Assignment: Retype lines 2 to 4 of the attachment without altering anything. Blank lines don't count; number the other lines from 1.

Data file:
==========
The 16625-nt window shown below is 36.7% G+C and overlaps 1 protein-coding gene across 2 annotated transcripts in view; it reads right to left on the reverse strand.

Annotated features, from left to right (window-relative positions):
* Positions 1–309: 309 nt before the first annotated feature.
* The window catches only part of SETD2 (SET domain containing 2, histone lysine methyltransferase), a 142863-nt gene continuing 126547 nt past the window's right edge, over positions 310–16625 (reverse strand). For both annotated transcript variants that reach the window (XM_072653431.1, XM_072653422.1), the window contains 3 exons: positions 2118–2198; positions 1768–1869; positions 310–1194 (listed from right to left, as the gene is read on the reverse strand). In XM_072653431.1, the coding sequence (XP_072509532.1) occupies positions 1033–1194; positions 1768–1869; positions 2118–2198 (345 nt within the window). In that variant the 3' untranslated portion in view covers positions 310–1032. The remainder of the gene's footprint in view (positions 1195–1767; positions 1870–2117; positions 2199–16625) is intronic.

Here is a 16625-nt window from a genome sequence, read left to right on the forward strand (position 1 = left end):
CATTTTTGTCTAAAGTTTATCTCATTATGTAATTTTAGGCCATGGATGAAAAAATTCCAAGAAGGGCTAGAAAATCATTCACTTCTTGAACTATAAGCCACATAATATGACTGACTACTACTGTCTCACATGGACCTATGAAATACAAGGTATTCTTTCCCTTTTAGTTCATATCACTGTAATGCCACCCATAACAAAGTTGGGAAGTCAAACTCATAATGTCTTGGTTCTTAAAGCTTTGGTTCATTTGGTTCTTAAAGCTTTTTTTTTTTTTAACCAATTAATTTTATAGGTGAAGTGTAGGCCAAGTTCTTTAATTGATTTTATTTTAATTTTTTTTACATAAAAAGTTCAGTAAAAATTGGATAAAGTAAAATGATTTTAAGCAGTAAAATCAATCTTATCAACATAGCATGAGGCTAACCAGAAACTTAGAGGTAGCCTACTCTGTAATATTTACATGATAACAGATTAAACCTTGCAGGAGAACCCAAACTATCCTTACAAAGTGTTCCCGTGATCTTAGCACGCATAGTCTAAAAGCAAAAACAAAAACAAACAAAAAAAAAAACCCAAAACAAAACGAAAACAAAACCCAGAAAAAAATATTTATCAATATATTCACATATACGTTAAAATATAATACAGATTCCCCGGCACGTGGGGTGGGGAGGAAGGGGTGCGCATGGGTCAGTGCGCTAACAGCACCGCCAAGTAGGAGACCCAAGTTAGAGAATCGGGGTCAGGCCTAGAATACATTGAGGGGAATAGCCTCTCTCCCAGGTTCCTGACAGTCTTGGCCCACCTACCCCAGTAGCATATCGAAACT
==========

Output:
Annotated features, from left to right (window-relative positions):
* Positions 1–309: 309 nt before the first annotated feature.
* The window catches only part of SETD2 (SET domain containing 2, histone lysine methyltransferase), a 142863-nt gene continuing 126547 nt past the window's right edge, over positions 310–16625 (reverse strand). For both annotated transcript variants that reach the window (XM_072653431.1, XM_072653422.1), the window contains 3 exons: positions 2118–2198; positions 1768–1869; positions 310–1194 (listed from right to left, as the gene is read on the reverse strand). In XM_072653431.1, the coding sequence (XP_072509532.1) occupies positions 1033–1194; positions 1768–1869; positions 2118–2198 (345 nt within the window). In that variant the 3' untranslated portion in view covers positions 310–1032. The remainder of the gene's footprint in view (positions 1195–1767; positions 1870–2117; positions 2199–16625) is intronic.